Getting to know new Padres infielder Ha-Seong Kim

(Photo by CHARLY TRIBALLEAU / AFP) (Photo by CHARLY TRIBALLEAU/AFP via Getty Images)
(Photo by CHARLY TRIBALLEAU / AFP) (Photo by CHARLY TRIBALLEAU/AFP via Getty Images) /

With international signings comes a degree of trepidation. No one knows just how player’s skillset will translate to the MLB game and it makes it incredibly difficult to project what guys will do when they come to the states.

But none of that concerned AJ Preller and the San Diego Padres when it came to adding Korean superstar Ha-Seong Kim to a four-year deal this winter. Kim spent the last seven years playing in the KBO, capping that experience with a monster 2020 campaign in which he turned in a career-best .921 OPS in 138 games.

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"“Good players have a way of making adjustments,” Preller said after the signing. “. . . We’ve seen him dating back to the 18-under world championship team . . ."

It’s been an evolution for Kim, who’s continued to develop and improve with each passing season. I know Padres fans will get their first look at the 25-year-old next week in Arizona – but I wanted to help you get a better feel as to what to expect from the infielder.

In his first professional season back in 2014, Kim batted just .188 with a .298 OBP in 60 games. He bounced back the next year, raising his average to .290 to go along with an also-improved .362 on-base mark. But that season, he struck out 115 times, drawing 56 walks. That ratio is critical – because since 2015, he’s put in a lot of work to improve it.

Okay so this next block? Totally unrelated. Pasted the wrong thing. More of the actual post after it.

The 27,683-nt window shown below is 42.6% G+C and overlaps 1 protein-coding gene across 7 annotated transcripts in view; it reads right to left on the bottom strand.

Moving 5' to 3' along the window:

He never again posted triple-digit strikeout numbers in the KBO. In fact, he improved his bat-to-ball skills so much that, in 2020, he walked more than he struck out (75 walks to 68 strikeouts) in 533 at-bats. Oh, and he also set a career-high by smacking 30 home runs for the first time in his career.

Padres don’t yet know what role Ha-Seong Kim will play

The role Kim will play for the Padres is yet-to-be-determined. He’s primarily a middle infielder, but San Diego has Fernando Tatis Jr. cemented at shortstop and last year’s NL Rookie of the Year runner-up Jake Cronenworth at second. He’s been getting reps in the outfield this winter, as well, working to improve his versatility.

But to that point, he’ll face competition even as the utilityman presence on the roster in Jurickson Profar, who is back in San Diego and ready to play wherever and whenever the team needs. The team’s depth and the uncertainty over Kim’s skillset immediately translating to the big leagues actually has The Athletics Jim Bowden wondering whether he’ll even make the Padres’ Opening Day roster.

Next. If Kim is solid, will the Padres shop Profar or Cronenworth?. dark

Kim will be a key guy to keep an eye on this spring once camp opens up. At just $28 million over the next four years, he’s hardly expected to be a superstar in San Diego. But if he can develop into a reliable presence, this Padres roster will get even deeper.